Ps. If you have any tip for training, i would be glad to know.
Well, I don't really have any tips (I haven't even come up with a fixed method of preparing for my breath holds yet) but one thing I did find helpful was to try lots of different breathing exercises before breath-holds, and keep a log of them along with the resulting times of your holds. From my log I hope to come up with an optimum pre-hold set of exercises for my own body. The 'inhale-hold-exhale-hold' exercise described on some websites, with each step lasting 15 seconds, has been very benificial for me.
Are you going to be competing in the UK University Freediving Competition? I know it is going to be held in September sometime.
I'm not actually at University yet (I'm 18) but I should be at either Birmingham or Bradford University by October time. With the facilities available (cheap gym and swimming pool) I hope to improve my fitness levels and I might consider competing if I get to a decent level.
http://www.freedivehawaii.com/training/matt_briseno.asp
Excellent... I'll make full use of this.

I will keep working at my static times, and in 2 weeks I'm going to try diving in Stoney Cove, a local quarry. It has shelved depths of 6/7m, 22m and 35m, which are ideal for training. The only problem is I'll be in my drysuit and scuba fins; but I'll let you all know how it goes :)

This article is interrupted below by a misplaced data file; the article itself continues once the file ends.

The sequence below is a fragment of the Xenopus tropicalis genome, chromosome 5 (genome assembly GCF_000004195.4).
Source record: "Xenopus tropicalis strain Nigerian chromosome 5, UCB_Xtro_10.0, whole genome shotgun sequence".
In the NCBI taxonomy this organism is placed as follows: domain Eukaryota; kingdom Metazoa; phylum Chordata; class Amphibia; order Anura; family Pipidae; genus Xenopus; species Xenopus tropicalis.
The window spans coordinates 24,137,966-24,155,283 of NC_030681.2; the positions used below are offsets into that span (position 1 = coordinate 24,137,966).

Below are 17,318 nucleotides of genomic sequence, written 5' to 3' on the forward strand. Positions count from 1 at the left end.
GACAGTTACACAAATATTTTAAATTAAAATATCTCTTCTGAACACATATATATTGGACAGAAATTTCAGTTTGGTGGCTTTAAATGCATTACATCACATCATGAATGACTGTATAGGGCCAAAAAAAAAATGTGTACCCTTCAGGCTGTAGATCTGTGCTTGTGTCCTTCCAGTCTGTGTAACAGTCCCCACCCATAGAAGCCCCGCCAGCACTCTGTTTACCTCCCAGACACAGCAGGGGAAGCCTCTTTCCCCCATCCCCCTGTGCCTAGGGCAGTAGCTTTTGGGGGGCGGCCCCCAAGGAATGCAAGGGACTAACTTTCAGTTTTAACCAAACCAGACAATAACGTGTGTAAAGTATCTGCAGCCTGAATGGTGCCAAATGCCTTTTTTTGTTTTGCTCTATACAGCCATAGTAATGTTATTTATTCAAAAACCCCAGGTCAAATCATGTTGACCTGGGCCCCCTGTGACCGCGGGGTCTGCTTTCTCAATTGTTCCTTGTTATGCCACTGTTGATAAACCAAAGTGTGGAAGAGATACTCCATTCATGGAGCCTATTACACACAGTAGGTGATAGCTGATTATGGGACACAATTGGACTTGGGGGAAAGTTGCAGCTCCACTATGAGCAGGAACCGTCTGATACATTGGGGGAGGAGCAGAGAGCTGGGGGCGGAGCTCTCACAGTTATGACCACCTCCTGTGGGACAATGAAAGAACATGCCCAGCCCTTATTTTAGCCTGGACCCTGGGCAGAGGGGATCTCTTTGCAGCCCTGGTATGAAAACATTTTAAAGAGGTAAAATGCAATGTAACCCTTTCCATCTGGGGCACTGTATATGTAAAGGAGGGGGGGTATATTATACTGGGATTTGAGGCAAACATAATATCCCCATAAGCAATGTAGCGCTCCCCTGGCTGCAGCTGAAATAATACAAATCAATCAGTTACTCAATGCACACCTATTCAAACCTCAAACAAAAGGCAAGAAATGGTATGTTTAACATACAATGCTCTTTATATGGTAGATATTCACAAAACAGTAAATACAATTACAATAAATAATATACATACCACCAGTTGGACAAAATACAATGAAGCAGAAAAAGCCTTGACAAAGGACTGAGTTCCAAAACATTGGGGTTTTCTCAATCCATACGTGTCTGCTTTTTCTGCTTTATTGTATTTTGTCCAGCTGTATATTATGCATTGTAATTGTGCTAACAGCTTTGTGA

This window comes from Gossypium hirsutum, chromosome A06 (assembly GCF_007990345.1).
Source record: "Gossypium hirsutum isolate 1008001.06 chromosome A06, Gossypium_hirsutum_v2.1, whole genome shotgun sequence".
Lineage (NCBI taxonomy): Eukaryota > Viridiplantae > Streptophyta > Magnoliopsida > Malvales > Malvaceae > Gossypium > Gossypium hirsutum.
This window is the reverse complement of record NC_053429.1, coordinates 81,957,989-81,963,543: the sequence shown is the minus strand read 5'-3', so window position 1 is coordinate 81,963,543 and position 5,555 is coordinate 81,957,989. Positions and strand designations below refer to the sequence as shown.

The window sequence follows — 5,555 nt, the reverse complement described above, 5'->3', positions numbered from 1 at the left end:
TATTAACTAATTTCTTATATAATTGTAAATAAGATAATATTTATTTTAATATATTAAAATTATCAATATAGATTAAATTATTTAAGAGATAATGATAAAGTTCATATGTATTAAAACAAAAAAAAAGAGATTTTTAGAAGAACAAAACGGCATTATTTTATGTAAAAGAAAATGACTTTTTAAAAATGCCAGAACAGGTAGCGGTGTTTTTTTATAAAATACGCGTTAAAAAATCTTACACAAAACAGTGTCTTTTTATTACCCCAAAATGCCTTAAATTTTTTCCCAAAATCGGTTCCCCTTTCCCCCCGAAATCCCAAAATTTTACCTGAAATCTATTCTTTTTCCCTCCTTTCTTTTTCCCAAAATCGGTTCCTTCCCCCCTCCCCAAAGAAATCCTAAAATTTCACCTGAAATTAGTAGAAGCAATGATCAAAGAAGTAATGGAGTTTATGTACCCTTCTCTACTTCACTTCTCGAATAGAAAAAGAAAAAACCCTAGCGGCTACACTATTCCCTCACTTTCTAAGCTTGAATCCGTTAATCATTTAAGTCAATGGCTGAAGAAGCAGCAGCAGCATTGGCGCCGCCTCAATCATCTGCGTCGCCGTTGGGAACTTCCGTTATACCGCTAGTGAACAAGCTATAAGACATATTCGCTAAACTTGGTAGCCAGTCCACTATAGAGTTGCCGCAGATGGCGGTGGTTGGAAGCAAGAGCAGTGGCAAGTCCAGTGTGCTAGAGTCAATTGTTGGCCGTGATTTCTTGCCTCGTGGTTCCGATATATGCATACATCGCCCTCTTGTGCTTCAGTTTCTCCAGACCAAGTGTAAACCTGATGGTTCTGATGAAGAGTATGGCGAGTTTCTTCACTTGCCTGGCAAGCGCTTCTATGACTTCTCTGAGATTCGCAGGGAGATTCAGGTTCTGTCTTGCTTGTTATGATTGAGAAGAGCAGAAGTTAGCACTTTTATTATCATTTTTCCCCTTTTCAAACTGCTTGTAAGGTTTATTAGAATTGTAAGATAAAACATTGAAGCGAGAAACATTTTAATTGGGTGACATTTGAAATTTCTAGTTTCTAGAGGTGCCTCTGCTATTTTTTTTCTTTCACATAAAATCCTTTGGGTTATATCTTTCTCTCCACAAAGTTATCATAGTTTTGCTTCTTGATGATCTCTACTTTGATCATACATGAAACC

Erik

Well-Known Member
Jan 21, 2001
4,731
753
218
Drysuit

Excellent... I'll make full use of this.

I will keep working at my static times, and in 2 weeks I'm going to try diving in Stoney Cove, a local quarry. It has shelved depths of 6/7m, 22m and 35m, which are ideal for training. The only problem is I'll be in my drysuit and scuba fins; but I'll let you all know how it goes :)

Thom, I don't want to sound like your Mum, but please consider my experience with freediving in a drysuit. When you dive, you will at some point become EXTREMELY negative, for the obvious reasons, that I wont get into. When I train now in a 5mm suit, and when I first started in a drysuit, I use a weighted line with a good bouyant float on the top. The line is good for a reference point in dark water, but just as important can be grabbed at anytime that you feel too much ear squeeze , or just feel that you've gone deep enough. With the speed of descent in a squeezed drysuit, you will not be able to stop in time to prevent an ear rupture if you suddenly have a problem. Ditching your belt would do the trick, but divers with ear ruptures usually panic in pain and extreme vertigo, sometimes vomiting and disoriented.
Forgive me if you have thought of these things, it's just that it only takes one bad dive to ruin your day;)
Oh yeah, and a buddy at the surface is a good idea too!
Sincerely, Erik
 

Thom

New Member
Jul 8, 2001
12
1
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Thom, I don't want to sound like your Mum, but please consider my experience with freediving in a drysuit.
Your advice is much appreciated... I understand diving in a drysuit will present some problems, and I intend to stick to the 6/7m shelf (where I have a hard bottom) as a result. I will have a float at the surface and two buddies (only one of us diving at a time), and I intend to weight myself to be neutral at 6m and not go any deeper. I'm not planning on trying to go any deeper than this until I get a decent suit; for now I just want to get an idea of my abilities in open water.